Outraged and tired of being discriminated against, this group of culinary workers – regular users of the tram to transport the food from the markets – organized themselves under the Culinary Workers Union (SC by its spanish acronym). This marked the beginning of a long struggle by the union workers to defend their labor rights and fight against the racism and discrimination they suffered as chola women.
Daughter of a highly experienced cook, Petronila began to practice the trade at a very young age after her father passed away. With her two children, and her mother, she later moved to La Paz. Both mother and daughter became widely reputed cooks of talent and integrity, in high demand by the elite families of La Paz.
Petronila Infantes was only 24 years old when she helped found the SC in August 1935. Throughout the several years of union mobilizations, and with significant struggle, Petronila and the other fierce cholas of her time achieved important advances in the employment situation of female culinary workers in Bolivia. Their organizing led to the recognition of culinary work as a profession, the eight-hour working day, and the opening of free care centers for mothers to be able to leave their children while working. Petronila’s extraordinary organizational skills were also important in the restructuring of the Women Workers Federation in 1940.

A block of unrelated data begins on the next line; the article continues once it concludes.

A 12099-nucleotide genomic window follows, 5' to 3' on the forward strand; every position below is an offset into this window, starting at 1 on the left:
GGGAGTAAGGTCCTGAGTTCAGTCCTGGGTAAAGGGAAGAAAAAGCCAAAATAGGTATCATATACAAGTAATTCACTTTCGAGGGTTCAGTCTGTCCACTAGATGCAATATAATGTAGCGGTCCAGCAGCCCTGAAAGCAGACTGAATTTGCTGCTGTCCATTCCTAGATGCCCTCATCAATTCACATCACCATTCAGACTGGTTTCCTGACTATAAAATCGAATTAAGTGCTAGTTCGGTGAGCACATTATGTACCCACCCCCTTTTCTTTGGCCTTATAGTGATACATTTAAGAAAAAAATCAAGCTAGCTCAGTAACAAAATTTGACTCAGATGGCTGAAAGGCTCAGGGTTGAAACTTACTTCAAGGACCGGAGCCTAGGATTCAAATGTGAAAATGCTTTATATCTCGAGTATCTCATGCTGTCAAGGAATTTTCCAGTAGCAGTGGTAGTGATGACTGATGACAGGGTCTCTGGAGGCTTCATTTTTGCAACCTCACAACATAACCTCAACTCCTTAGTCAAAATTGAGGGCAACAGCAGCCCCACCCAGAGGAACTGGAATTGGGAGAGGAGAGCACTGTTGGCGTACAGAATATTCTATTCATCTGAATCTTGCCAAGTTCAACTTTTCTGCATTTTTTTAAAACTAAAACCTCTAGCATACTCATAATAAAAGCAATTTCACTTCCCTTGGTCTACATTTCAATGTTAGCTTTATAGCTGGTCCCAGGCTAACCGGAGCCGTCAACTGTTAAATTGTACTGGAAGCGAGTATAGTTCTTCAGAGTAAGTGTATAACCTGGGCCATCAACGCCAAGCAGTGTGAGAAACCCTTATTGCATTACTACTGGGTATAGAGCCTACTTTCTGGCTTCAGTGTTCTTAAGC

In the following years, Petronila left the culinary profession, and completely devoted herself to union work. She died in 1991, and to this date she is still remembered as a profoundly important woman leader, organizing around radical ideas of freedom and liberation. She was an inspiration for many women then, and continues to be for the women who keep her subversive spirit alive.